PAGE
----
If, then, someone cannot apprehend all things as an organicity in space and time, he cannot apprehend the importance of transitoriness as such either, because it is only in this organicity that this can find its meaning. In this case, however much we deify this transitoriness, this will be nothing more than a form of cynicism, a hidden lament for what is being inevitably lost, a vengeful bitterness, because transitoriness is, in essence, an - unadmitted by us - zero, and, consequently, there is then nothing to be destroyed or to die.
Sadness of this kind is far removed from the spirit, just as the spirit is far removed for a nirvana-like separateness from the struggling world as manifested at all levels.
A definition of the spirit cannot be attempted, because the fragmentary state of the consciousness in time averts us rationally from such a dramatic and definitive delineation of this concept. Nevertheless, apprehension is not only at the intellectual level analytical and final, but is shaped through balances between different observations, concepts, choices, sensibility of the mind, and all the parameters in general involved in man's 'mechanisms' of apprehension and consciousness in dependence upon both the nature of his self and of the transcendental Self.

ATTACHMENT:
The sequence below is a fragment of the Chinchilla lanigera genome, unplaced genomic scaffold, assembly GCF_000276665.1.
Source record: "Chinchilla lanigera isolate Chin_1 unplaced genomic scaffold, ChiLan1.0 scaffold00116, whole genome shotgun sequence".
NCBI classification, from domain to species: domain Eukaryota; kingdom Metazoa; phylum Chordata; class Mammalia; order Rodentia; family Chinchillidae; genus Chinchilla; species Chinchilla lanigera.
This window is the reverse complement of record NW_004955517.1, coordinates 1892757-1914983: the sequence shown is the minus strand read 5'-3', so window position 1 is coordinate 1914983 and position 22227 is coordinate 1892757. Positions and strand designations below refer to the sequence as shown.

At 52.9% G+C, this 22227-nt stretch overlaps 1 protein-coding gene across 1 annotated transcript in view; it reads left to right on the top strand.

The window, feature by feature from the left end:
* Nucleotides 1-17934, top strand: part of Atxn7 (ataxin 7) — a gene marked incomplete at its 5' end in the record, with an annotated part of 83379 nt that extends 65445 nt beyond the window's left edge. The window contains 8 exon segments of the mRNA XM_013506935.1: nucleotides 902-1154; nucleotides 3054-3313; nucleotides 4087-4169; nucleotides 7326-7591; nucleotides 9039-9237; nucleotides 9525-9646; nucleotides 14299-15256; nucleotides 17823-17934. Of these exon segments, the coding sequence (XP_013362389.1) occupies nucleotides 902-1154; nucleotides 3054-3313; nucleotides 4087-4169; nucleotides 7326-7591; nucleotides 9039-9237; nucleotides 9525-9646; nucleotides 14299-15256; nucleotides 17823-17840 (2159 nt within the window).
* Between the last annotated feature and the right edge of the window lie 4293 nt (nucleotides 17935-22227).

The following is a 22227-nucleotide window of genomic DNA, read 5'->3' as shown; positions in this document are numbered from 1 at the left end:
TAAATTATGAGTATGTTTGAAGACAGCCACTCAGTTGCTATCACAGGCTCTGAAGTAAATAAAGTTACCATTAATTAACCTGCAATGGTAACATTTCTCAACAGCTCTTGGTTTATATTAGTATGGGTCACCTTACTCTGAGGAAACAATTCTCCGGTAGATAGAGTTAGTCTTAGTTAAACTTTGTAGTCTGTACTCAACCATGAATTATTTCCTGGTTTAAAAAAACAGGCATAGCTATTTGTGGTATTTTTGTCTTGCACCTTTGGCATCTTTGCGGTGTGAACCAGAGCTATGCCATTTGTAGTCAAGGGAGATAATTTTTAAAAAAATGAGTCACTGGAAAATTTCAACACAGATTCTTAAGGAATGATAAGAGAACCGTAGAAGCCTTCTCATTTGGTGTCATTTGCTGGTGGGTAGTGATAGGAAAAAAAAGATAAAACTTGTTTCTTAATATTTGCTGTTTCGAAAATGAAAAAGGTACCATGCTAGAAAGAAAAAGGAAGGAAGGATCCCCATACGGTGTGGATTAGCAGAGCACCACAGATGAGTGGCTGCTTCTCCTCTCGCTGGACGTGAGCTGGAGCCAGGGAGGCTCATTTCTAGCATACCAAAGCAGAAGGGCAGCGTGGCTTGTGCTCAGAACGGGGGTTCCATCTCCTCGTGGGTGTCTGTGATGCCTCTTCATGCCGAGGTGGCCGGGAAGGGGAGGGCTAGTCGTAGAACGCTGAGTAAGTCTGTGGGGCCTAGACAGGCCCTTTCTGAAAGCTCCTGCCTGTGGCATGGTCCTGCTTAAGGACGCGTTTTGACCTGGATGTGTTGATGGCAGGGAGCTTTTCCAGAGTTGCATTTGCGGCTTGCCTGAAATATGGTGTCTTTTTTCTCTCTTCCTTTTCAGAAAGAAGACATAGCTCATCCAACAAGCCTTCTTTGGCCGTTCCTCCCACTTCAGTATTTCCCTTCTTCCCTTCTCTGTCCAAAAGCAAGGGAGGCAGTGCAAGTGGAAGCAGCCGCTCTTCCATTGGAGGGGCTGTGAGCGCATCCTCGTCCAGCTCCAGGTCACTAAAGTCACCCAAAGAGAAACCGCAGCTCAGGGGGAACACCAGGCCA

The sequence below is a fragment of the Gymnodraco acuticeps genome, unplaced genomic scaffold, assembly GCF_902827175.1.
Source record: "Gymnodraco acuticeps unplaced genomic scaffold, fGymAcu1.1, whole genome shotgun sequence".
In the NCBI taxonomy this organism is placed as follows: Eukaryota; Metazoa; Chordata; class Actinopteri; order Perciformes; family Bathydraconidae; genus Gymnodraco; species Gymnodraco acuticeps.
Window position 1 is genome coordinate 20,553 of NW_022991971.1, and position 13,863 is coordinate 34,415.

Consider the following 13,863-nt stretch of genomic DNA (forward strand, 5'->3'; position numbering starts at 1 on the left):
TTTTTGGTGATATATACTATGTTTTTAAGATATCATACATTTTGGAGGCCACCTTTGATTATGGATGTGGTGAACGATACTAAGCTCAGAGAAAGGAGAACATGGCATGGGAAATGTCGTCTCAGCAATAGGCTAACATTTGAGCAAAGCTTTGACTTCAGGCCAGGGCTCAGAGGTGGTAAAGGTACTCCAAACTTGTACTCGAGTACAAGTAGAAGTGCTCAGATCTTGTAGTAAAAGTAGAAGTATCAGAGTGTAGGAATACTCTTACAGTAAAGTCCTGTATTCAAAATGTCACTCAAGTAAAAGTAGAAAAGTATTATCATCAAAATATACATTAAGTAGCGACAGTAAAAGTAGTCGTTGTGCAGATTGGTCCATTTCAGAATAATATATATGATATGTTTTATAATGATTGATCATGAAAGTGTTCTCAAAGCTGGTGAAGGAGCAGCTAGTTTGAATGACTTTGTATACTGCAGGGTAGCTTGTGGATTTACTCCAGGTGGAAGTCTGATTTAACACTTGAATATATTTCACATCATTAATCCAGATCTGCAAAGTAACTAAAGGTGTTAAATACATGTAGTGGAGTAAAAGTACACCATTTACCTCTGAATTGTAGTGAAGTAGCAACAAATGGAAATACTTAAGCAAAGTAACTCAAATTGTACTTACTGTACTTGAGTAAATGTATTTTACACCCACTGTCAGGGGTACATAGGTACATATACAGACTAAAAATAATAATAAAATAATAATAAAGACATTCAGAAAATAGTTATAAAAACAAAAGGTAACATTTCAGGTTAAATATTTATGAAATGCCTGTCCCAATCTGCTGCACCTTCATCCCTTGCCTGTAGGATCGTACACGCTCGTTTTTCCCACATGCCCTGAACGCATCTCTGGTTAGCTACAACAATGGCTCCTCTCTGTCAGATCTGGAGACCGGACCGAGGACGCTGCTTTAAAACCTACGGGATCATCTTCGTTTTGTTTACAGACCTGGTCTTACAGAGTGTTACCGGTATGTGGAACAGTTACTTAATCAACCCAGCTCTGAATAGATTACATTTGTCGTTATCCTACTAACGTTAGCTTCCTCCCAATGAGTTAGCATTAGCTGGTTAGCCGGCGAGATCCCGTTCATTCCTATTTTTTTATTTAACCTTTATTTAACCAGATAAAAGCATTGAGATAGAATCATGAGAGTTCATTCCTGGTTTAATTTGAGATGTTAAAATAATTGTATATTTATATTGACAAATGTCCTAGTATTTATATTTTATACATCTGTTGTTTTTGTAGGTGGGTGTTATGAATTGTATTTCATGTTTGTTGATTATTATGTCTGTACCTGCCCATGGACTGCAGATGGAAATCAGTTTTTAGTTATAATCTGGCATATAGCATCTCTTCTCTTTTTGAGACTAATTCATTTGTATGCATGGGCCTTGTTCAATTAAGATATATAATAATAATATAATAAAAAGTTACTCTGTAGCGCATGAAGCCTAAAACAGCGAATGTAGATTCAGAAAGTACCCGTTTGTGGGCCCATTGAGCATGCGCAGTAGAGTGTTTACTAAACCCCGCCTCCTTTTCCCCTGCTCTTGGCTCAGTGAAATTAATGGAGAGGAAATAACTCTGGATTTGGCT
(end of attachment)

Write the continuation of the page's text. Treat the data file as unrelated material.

However, the spirit as transcendence of the known and of external identifications is a factor for synthesis and abstraction at one and the same time, and special attention should be paid to this (that synthesis and abstraction are identical). If we take into account the fact that man's fundamental problem is the relation of the part / individual and Wholeness, we can understand both the difficulty of solving it and the range of possibilities of apprehension and its different qualities.  As such a factor, then, the spirit cannot but synthesise in a new unknown partial apprehension within time with the Consciousness which transcends Time, and the sense of place with 'presence everywhere'. Of course, it could be thought that in this way the weak part is lost in everywhere and all things. But the Whole is not a sum of parts, nor is it in competition with Its Self; it cannot contain within Its nature such a violent use of power against a hypothetical 'other'. This approach through reductio ad absurdum rejection cannot, of course, raise us up to the level of apprehension of the whole - and this would be a ludicrous error if it were not, before that, so tragic. In reality, we cannot give definitions in eschatological terms since we are within the part, but we can and must reject whatever denies Wholeness as Unity, Abstraction, Synthesis, Unselfishness. Any other approach to Wholeness as being, supposedly, represented by society, the state or anything else man-made would be coercion. It is only in freedom that Wholeness can be attempted, can be approached to some degree, in a freedom of consciousness both for oneself and for others.